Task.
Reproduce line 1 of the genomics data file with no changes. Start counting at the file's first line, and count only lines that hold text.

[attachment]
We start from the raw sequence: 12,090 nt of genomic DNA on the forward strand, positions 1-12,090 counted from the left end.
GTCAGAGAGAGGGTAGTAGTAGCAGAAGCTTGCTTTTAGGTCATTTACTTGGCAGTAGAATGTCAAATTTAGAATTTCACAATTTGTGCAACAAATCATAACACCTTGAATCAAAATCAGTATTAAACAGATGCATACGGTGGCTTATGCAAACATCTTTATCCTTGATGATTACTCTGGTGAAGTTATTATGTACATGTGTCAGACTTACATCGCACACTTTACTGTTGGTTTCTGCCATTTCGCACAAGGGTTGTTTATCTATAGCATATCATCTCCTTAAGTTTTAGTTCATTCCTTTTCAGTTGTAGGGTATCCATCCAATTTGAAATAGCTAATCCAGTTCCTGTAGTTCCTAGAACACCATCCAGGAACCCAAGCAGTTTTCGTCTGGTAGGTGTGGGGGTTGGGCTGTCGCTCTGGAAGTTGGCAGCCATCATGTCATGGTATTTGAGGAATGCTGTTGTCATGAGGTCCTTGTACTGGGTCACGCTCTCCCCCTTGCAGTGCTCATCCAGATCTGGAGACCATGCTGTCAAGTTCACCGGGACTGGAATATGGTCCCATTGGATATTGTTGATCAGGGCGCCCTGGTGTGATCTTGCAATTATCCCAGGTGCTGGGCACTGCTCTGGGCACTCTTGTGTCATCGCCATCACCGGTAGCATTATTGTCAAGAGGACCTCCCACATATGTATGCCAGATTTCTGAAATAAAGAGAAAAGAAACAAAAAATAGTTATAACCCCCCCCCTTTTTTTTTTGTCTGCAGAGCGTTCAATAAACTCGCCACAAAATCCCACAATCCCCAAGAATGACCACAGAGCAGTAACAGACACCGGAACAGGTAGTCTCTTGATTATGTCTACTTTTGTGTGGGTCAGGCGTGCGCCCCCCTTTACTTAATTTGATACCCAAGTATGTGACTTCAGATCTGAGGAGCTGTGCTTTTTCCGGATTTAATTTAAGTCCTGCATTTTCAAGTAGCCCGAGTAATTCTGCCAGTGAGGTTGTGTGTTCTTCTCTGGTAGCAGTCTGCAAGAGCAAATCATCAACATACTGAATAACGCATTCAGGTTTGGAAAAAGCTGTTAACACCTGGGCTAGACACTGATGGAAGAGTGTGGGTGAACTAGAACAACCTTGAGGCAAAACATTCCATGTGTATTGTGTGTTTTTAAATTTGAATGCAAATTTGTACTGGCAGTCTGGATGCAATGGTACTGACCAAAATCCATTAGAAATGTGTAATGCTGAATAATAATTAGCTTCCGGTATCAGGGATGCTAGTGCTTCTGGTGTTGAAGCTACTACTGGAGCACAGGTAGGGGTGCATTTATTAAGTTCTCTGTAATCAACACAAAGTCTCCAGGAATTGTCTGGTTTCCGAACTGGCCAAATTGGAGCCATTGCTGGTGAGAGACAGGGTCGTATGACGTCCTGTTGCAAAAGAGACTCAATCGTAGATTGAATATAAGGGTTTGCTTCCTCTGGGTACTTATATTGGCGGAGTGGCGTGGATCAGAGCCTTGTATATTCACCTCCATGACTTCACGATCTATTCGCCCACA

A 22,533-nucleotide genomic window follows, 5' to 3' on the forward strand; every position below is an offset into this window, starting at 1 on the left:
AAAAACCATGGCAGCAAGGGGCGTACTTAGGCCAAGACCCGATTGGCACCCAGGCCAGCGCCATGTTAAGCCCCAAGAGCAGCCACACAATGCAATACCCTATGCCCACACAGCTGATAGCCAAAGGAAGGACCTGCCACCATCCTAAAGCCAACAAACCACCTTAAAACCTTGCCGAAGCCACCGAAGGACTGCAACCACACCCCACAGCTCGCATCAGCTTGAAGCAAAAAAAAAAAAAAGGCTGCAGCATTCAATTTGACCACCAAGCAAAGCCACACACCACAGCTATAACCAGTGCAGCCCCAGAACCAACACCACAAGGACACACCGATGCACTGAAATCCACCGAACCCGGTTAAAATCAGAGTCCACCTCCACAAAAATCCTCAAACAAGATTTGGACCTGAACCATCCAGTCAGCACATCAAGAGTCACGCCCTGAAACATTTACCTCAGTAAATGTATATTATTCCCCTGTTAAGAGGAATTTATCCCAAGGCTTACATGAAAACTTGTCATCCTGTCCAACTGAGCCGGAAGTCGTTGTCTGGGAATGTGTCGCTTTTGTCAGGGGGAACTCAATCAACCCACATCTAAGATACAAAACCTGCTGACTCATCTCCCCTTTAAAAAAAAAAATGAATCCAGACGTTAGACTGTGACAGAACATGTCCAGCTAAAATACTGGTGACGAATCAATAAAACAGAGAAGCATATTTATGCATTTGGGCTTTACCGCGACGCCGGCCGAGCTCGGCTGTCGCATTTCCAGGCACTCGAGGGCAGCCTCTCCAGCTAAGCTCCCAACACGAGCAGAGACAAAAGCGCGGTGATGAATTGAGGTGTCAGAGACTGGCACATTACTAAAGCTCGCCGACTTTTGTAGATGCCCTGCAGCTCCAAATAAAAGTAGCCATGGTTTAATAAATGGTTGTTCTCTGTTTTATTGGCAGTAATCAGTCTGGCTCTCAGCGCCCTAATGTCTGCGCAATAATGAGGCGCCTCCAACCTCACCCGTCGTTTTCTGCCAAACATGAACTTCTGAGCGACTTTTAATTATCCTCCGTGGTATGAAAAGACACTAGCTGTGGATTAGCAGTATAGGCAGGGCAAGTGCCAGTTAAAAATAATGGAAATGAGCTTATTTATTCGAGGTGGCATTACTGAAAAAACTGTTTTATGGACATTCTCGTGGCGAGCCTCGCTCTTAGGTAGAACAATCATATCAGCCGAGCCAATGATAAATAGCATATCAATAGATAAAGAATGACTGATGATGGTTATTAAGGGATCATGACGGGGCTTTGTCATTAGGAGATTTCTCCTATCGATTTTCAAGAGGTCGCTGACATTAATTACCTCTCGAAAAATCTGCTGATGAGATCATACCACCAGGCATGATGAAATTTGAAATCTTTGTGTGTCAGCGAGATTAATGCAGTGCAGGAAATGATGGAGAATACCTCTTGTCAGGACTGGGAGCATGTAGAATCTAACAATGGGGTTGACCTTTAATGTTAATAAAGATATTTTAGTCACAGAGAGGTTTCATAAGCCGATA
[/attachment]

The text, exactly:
We start from the raw sequence: 12,090 nt of genomic DNA on the forward strand, positions 1-12,090 counted from the left end.